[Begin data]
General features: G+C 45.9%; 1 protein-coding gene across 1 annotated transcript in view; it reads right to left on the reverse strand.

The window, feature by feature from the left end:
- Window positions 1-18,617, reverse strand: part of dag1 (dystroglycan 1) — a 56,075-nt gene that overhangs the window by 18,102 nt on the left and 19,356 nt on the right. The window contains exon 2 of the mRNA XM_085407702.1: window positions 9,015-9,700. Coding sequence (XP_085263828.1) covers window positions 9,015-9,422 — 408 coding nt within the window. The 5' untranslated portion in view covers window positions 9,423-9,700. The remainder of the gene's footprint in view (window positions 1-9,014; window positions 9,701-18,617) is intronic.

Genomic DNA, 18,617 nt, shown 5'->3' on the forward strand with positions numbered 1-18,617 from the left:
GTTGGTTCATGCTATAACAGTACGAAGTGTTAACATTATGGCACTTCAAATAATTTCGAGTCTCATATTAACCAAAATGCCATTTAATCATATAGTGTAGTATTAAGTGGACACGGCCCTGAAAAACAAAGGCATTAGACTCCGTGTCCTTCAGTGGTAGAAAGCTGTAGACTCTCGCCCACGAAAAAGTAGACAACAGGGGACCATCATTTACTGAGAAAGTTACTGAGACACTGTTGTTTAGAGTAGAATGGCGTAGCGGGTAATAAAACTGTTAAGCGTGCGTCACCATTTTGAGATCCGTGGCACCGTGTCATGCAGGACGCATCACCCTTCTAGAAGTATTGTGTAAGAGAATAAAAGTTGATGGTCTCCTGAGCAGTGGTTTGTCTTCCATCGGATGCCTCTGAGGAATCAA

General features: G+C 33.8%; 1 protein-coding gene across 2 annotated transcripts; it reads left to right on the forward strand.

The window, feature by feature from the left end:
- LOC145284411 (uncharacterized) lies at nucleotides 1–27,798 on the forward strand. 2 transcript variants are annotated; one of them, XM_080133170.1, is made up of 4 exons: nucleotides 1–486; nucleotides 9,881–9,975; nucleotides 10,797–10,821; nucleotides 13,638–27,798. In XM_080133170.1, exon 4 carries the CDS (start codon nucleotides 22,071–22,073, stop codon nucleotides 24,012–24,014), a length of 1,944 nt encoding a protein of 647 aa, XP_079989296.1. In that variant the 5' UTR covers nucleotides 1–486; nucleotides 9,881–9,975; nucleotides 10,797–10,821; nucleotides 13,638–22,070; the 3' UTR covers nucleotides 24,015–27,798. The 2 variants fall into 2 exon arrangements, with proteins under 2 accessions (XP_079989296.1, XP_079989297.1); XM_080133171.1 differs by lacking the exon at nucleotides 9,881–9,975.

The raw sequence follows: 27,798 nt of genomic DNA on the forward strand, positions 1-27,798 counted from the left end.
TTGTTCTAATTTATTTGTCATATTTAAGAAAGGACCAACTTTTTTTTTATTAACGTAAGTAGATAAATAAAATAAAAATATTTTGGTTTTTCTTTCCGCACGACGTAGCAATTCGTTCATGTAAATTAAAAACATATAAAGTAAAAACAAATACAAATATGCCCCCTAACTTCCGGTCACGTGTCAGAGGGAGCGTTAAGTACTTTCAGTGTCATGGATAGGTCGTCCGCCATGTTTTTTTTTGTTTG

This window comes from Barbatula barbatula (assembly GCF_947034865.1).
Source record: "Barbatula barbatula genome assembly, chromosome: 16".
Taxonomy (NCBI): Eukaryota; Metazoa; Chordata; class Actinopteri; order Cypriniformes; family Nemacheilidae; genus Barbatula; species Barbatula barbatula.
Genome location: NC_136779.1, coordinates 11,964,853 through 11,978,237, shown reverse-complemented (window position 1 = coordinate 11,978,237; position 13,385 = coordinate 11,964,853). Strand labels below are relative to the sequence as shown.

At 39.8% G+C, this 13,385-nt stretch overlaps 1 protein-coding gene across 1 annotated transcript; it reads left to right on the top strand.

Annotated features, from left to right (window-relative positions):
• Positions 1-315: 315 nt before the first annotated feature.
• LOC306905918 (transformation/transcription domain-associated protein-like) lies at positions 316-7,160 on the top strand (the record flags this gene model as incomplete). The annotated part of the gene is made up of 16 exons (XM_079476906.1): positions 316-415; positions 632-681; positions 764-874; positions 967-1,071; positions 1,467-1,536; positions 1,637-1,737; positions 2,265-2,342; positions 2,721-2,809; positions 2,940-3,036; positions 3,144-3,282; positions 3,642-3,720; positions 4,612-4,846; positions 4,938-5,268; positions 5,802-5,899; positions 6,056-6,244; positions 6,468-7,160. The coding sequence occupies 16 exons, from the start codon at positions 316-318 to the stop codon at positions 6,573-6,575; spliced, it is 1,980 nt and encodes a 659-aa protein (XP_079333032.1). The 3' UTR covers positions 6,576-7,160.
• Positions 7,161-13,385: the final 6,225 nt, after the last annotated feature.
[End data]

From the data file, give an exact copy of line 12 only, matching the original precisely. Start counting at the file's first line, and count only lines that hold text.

Source record: "Barbatula barbatula genome assembly, chromosome: 16".